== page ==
The two sides of web scraping: When data collection becomes a double-edged sword

Emerging AI technology often relies on methods of data collection – such as web-scraping – which can become a double edged sword when not used with safeguards and transparency or in ways that are unlawful. These methods have been used to achieve several key victories for digital rights, but can also be exploitative.

By Hermes Center (guest author) · April 17, 2024

Everyone wants a piece of OpenAI’s innovative generative AI pie. This has come at the expense of two dearly-valued core principles of privacy and digital rights civil society organisations :

  1. Accountability for the spread of harmful or false information,
  2. User control over personal data.

When deploying their latest technologies, companies have been largely overlooking these principles, presenting them as allegedly-necessary trade-offs. Still, nothing seems to be able to burst the generative AI bubble.

This blog will address the second core-principle, namely user control over personal data.

The reflections in this article have been triggered by the Italian Data Protection Authority’s public consultation regarding webscraping. This is the same authority that once imposed the national ban of ChatGPT because it was being trained on personal data, a practice violating data protection laws. Italian citizens had not expressed consent to OpenAI’s use of their data, and other legal grounds had not been met by the company.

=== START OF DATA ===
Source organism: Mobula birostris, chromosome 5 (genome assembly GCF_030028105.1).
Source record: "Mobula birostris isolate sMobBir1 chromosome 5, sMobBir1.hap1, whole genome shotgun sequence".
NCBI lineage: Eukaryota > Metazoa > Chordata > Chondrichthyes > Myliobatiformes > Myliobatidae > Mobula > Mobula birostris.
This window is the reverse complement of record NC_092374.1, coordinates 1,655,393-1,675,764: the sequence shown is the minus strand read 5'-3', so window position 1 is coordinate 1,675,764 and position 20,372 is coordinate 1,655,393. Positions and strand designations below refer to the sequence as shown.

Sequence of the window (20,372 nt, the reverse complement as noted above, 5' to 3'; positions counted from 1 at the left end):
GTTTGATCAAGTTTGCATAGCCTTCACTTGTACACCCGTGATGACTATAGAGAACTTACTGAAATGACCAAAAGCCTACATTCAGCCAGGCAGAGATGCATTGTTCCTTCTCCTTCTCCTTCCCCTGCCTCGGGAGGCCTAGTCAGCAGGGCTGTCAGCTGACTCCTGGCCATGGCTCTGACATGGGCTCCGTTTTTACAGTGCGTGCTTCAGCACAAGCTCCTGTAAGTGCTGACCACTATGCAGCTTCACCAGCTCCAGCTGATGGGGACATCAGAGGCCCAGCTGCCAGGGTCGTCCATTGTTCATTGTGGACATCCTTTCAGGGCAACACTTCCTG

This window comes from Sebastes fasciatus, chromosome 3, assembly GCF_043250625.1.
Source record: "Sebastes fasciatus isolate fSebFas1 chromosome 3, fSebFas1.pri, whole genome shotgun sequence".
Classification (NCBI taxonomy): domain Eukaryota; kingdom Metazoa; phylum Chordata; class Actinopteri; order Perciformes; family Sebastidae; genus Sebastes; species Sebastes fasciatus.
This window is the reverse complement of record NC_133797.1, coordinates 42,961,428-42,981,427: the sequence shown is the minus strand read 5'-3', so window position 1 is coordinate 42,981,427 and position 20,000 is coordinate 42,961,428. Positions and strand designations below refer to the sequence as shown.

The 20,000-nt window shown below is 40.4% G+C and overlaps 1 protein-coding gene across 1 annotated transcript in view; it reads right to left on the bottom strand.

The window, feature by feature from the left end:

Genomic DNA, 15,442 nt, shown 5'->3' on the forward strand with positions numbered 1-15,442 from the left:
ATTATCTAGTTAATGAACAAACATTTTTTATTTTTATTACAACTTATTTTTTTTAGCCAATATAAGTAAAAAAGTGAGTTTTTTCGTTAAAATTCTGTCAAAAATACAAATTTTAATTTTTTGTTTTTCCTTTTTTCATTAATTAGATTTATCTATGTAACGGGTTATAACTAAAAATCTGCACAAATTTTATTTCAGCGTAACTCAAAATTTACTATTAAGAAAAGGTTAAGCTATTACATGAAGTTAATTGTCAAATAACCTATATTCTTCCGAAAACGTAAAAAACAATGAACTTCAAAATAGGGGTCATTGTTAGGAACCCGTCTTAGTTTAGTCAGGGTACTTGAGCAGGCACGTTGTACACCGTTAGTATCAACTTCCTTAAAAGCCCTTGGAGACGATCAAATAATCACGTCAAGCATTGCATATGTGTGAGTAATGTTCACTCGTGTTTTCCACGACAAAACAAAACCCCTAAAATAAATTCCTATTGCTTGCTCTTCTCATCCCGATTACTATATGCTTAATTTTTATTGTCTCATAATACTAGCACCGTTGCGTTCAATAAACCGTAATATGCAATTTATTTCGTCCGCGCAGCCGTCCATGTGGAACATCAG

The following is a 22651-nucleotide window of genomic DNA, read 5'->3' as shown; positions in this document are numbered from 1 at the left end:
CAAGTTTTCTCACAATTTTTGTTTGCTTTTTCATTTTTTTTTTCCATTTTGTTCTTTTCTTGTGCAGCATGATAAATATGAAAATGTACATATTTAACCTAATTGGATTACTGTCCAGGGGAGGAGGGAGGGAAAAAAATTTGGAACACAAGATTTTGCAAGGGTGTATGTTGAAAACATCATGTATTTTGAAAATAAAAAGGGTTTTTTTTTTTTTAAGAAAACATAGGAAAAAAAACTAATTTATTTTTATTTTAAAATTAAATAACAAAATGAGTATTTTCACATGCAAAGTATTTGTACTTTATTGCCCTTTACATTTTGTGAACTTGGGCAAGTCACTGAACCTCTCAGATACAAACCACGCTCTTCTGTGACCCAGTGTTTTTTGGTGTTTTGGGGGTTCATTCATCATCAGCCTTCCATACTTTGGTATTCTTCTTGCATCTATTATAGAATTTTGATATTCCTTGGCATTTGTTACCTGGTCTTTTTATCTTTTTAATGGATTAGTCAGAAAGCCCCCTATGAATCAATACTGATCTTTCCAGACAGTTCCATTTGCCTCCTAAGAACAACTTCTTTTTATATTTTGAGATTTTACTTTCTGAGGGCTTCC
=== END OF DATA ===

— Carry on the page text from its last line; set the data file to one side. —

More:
In March 2024, the same Authority asked OpenAI whether the training process for Sora (the new, soon-to-be-released generative AI video tool) had exploited personal data. In an interview with the Wall Street Journal, Mira Murati, OpenAI’s Chief Technical Officer (CTO) claimed she didn’t know where the videos came from. This response was preposterous. No CTO of a company whose success depends on the quality of the data used to train its models can pretend they don’t know the answer.

We can all agree that ethical training methods exist, ones that don’t involve secrecy, and which respect and protect people’s personal data. But the competitive tech landscape often rewards companies that avoid criticism, even if it means ignoring ethical concerns. Between the transparent-and-honest and Closed-and-abusive approaches towards AI development, the current context of cutthroat venture capital investors seems to reward the latter.

Scraping vs. Spidering. Not just a lexical mistake

One of the reasons the open web is so functional is that it allows for the indexing of public content. This is done by constantly fetching new content to extract relevant keywords. It’s the search engines’ very job, and it’s automatic, periodic, and necessary for the functioning of the modern web.

This practice is called spidering, also sometimes referred to as crawling (check out this tiktok video). Spidering is a technique employed by search engines Google, Bing, Internet Archive.

It became increasingly controversial after the rise of CommonCrawl – an open repository of web crawl data – whose data collection was one of the basic training sets for GPT3 and 4.